9. Drugs: Caffeine affects P300 amplitude and to a lesser extent peak latency depending on the level of mental fatigue. These findings suggest that caffeine effects on P300 wave are influenced by arousal level [54].
Tobacco can affect both latency and amplitude measures. It is suggested tentatively that nicotine contributes to electro cortical activity most likely by affecting arousal level, and that these changes influence P300 amplitude and latency depending on the dosage level and the task performed.[55,56]

Neuropsychology of P3a and P3b

Several ERPs appear related to the P3a, which are elicited by distracter stimuli inserted into the target/standard sequence. When perceptually novel distracters (dog barks, color forms, etc.) occur in a series of more typical stimuli (tones, letters of the alphabet, etc.), a frontal/central P300 can be elicited with a relatively short peak latency that rapidly habituates [57, 58]. This potential has been called the “novelty P300” and is interpreted as reflecting frontal and hippocampal activity [59].
As novelty P300 amplitude decreases with repeated stimulus presentations, it may be more directly related to the orienting response than the P3b [60, 61]. If non-novel repeated stimuli (tones, letters, etc.) are used as distracters that do not require a response in a three-stimulus oddball, a “no-go” P300 is elicited [62,63]. The P300 from this type of distracter has a maximum amplitude over the central/parietal areas [64,65]. The scalp distribution for the no-go P300 is more central than the target P300, which has linked the no-go to response inhibition mechanisms [66]. Replication of the original visual novelty P300 tasks compared novel non-repeating abstract color stimuli and non-novel repetitive 33 blue-square distracters [8]. The easy task yielded a central maximum distribution for the novel stimuli and a central/parietal maximum P300 potential for the non-novel stimuli i.e., the same topography as the no-go P300. The hard task produced central maximum topographies for both the novel and non-novel distracters. P3a has a central maximum, whereas P3b has a parietal maximum. Peak latency for both potentials was shorter over the frontal and longer over the parietal electrode sites. P3a and P3b have distinct topographic amplitude distributions.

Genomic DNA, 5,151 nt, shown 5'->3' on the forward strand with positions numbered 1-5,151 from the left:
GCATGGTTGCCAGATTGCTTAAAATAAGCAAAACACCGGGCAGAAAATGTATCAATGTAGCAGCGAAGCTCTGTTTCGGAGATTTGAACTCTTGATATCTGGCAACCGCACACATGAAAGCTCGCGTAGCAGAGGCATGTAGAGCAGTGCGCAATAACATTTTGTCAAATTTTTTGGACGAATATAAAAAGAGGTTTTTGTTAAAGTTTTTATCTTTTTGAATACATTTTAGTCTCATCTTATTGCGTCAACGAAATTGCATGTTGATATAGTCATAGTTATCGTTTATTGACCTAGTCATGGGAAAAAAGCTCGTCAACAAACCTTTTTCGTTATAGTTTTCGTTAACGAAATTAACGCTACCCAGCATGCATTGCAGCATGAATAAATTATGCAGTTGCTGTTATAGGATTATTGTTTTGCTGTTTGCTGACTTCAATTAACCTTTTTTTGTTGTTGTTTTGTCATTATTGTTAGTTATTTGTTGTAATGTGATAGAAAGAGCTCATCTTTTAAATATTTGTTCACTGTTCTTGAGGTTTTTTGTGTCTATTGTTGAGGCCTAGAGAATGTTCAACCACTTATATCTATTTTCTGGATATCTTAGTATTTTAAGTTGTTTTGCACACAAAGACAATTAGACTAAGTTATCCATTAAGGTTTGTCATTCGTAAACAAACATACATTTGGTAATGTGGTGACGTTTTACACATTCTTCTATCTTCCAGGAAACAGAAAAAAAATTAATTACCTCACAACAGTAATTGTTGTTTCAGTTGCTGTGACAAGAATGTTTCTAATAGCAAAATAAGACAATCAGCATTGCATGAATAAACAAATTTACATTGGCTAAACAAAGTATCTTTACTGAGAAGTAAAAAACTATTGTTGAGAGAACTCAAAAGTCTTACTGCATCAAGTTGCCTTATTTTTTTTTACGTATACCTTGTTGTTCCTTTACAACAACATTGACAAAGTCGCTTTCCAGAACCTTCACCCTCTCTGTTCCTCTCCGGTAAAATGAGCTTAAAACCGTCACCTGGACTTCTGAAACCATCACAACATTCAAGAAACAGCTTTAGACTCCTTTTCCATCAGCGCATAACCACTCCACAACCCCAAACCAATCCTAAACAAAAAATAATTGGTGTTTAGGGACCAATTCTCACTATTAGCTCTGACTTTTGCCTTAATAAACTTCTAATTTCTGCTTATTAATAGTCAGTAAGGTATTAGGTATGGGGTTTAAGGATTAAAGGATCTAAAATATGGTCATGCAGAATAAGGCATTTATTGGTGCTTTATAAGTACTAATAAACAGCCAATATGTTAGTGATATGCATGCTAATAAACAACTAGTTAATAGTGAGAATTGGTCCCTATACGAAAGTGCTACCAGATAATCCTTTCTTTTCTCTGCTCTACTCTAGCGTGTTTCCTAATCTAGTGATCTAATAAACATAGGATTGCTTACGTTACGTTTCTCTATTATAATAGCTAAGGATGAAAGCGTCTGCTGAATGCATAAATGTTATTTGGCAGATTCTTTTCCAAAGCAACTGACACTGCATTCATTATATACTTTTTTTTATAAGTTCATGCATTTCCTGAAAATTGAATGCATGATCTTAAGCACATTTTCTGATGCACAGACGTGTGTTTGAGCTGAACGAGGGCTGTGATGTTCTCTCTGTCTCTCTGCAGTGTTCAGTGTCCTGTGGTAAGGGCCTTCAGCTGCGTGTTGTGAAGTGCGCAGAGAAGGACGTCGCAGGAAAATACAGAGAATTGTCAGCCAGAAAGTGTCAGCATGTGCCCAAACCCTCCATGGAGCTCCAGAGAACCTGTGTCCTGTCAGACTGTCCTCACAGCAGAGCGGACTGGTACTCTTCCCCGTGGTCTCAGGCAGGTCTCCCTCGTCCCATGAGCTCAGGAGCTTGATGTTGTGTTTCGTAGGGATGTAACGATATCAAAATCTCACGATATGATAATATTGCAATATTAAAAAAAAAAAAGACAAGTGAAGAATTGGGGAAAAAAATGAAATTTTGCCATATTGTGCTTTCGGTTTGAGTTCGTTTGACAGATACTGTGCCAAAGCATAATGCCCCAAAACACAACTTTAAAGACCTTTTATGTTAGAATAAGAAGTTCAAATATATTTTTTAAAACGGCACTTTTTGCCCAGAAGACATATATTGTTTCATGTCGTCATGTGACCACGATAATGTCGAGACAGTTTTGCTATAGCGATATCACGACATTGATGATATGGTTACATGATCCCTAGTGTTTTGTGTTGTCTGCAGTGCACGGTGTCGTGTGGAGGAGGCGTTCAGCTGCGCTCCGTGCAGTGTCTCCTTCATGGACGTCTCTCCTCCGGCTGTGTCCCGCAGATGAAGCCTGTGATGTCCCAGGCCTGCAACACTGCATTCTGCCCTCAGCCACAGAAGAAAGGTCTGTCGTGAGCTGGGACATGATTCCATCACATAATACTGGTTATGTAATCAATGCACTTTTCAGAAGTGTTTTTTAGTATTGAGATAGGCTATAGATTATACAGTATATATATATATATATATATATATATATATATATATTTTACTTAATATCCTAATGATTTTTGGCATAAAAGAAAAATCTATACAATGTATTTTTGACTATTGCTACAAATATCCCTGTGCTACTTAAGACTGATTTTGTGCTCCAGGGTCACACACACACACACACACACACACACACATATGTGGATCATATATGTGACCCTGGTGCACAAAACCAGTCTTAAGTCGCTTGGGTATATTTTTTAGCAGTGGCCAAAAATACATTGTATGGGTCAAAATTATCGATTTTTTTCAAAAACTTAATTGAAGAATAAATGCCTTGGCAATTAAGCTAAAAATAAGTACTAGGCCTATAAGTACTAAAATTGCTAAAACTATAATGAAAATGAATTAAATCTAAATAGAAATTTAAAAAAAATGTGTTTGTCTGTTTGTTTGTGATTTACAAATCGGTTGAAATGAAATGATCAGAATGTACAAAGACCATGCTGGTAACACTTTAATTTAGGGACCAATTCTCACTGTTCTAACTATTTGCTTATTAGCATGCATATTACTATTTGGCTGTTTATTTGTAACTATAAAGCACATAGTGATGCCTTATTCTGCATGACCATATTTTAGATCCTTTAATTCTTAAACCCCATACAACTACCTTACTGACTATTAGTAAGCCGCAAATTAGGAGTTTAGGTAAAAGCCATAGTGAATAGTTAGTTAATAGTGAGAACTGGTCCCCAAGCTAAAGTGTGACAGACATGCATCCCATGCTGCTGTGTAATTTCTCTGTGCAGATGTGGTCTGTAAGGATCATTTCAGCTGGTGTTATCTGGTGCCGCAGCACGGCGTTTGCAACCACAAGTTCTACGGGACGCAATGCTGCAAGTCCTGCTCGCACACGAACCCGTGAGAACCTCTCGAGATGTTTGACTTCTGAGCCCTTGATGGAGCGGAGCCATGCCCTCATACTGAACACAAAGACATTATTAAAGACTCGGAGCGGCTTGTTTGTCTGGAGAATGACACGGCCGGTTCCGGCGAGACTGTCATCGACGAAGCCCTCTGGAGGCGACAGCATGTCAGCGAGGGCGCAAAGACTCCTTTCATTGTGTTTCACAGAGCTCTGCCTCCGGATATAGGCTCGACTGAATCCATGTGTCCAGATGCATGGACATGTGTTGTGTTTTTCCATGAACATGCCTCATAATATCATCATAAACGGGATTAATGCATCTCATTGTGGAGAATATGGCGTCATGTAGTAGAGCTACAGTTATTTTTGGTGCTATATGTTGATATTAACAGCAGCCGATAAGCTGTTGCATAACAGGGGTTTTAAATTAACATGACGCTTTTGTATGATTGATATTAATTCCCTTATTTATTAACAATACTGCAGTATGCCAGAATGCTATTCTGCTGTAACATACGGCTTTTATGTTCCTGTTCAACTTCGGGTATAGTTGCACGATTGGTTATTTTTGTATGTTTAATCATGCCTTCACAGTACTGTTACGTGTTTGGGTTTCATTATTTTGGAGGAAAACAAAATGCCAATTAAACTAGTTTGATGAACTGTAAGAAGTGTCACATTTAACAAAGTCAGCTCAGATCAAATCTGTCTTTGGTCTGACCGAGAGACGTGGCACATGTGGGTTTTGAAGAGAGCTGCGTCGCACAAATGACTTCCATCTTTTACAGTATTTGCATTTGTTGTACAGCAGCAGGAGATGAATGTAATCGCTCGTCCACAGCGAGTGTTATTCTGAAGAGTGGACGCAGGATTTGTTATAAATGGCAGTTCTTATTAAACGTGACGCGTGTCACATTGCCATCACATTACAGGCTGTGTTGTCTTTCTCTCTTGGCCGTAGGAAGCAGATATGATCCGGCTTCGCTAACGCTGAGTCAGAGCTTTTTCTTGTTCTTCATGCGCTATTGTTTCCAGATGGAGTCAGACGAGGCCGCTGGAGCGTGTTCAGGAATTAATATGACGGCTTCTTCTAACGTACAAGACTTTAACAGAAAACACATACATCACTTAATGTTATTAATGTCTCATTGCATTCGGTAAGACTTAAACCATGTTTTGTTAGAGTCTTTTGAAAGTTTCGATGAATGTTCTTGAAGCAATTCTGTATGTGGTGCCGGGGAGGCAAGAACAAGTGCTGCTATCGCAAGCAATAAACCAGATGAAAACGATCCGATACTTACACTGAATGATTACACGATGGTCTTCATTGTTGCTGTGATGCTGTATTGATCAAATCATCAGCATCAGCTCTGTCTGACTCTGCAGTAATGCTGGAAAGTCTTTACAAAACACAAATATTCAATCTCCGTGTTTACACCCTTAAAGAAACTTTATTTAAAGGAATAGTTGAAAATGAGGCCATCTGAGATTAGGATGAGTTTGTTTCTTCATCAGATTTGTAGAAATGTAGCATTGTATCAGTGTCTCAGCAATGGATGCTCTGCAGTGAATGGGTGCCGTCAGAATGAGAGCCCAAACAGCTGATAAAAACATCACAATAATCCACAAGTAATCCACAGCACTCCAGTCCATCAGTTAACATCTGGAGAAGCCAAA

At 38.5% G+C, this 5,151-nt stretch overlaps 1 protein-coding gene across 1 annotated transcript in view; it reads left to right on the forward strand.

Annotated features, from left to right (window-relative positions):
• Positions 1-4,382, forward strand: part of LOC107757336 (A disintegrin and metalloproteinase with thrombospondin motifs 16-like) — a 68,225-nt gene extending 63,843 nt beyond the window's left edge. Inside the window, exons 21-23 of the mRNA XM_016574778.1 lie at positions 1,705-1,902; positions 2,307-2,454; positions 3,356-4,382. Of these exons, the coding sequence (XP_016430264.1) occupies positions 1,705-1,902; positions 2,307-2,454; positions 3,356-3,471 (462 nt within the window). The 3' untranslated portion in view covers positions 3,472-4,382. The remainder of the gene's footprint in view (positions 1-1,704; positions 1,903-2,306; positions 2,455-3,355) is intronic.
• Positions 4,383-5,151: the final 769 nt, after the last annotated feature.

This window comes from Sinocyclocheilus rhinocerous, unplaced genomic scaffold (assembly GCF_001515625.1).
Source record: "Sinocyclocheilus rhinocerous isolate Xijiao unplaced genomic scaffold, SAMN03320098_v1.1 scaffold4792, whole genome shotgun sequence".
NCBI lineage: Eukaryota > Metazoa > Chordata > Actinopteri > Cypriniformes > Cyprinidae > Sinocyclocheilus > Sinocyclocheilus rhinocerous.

Novelty processing is modulated by contextual and familiarity effects. Non-repeating stimulus events define novel items, whereas repeating stimulus events engage top-down processing so that novelty P300 and P3a may differ with respect to how attentional processes are engaged for distracter stimuli.[67] Stimulus evaluation engages focal attention (P3a) to facilitate context representational maintenance (P3b), which is associated with memory operations [4, 60].

Neural origins of P3a and P3b